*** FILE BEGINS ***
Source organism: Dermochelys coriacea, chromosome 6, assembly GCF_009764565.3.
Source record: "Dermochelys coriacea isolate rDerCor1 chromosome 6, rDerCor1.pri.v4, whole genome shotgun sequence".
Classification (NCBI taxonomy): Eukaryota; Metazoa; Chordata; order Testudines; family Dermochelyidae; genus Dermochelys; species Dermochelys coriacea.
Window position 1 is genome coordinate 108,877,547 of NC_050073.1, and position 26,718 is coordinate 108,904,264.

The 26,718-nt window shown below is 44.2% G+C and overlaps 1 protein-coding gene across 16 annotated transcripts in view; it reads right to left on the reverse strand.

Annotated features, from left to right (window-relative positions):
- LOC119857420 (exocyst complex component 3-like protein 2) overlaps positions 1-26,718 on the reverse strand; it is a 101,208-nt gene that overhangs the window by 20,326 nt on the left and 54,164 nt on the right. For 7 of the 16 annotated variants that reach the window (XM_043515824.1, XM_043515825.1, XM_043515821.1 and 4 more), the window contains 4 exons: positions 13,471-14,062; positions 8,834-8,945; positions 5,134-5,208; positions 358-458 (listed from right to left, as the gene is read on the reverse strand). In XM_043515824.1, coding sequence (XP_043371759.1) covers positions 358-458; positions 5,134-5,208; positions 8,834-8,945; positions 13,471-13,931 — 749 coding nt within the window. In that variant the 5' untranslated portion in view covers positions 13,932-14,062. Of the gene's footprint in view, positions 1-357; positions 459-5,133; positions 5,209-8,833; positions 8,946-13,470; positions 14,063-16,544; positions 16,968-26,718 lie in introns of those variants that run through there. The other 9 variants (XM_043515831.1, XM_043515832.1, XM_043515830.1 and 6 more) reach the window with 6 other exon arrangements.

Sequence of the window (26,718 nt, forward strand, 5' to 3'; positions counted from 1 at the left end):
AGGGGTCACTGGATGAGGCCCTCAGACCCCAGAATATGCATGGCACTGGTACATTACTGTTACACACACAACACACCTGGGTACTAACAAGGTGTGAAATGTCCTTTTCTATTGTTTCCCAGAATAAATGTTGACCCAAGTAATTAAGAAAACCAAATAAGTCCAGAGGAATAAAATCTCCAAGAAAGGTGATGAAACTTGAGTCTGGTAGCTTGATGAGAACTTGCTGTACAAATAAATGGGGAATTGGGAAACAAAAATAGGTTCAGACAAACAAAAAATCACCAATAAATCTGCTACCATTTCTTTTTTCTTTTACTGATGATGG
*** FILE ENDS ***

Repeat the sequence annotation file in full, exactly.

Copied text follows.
Source organism: Dermochelys coriacea, chromosome 6, assembly GCF_009764565.3.
Source record: "Dermochelys coriacea isolate rDerCor1 chromosome 6, rDerCor1.pri.v4, whole genome shotgun sequence".
Classification (NCBI taxonomy): Eukaryota; Metazoa; Chordata; order Testudines; family Dermochelyidae; genus Dermochelys; species Dermochelys coriacea.
Window position 1 is genome coordinate 108,877,547 of NC_050073.1, and position 26,718 is coordinate 108,904,264.

The 26,718-nt window shown below is 44.2% G+C and overlaps 1 protein-coding gene across 16 annotated transcripts in view; it reads right to left on the reverse strand.

Annotated features, from left to right (window-relative positions):
- LOC119857420 (exocyst complex component 3-like protein 2) overlaps positions 1-26,718 on the reverse strand; it is a 101,208-nt gene that overhangs the window by 20,326 nt on the left and 54,164 nt on the right. For 7 of the 16 annotated variants that reach the window (XM_043515824.1, XM_043515825.1, XM_043515821.1 and 4 more), the window contains 4 exons: positions 13,471-14,062; positions 8,834-8,945; positions 5,134-5,208; positions 358-458 (listed from right to left, as the gene is read on the reverse strand). In XM_043515824.1, coding sequence (XP_043371759.1) covers positions 358-458; positions 5,134-5,208; positions 8,834-8,945; positions 13,471-13,931 — 749 coding nt within the window. In that variant the 5' untranslated portion in view covers positions 13,932-14,062. Of the gene's footprint in view, positions 1-357; positions 459-5,133; positions 5,209-8,833; positions 8,946-13,470; positions 14,063-16,544; positions 16,968-26,718 lie in introns of those variants that run through there. The other 9 variants (XM_043515831.1, XM_043515832.1, XM_043515830.1 and 6 more) reach the window with 6 other exon arrangements.

Sequence of the window (26,718 nt, forward strand, 5' to 3'; positions counted from 1 at the left end):
AGGGGTCACTGGATGAGGCCCTCAGACCCCAGAATATGCATGGCACTGGTACATTACTGTTACACACACAACACACCTGGGTACTAACAAGGTGTGAAATGTCCTTTTCTATTGTTTCCCAGAATAAATGTTGACCCAAGTAATTAAGAAAACCAAATAAGTCCAGAGGAATAAAATCTCCAAGAAAGGTGATGAAACTTGAGTCTGGTAGCTTGATGAGAACTTGCTGTACAAATAAATGGGGAATTGGGAAACAAAAATAGGTTCAGACAAACAAAAAATCACCAATAAATCTGCTACCATTTCTTTTTTCTTTTACTGATGATGG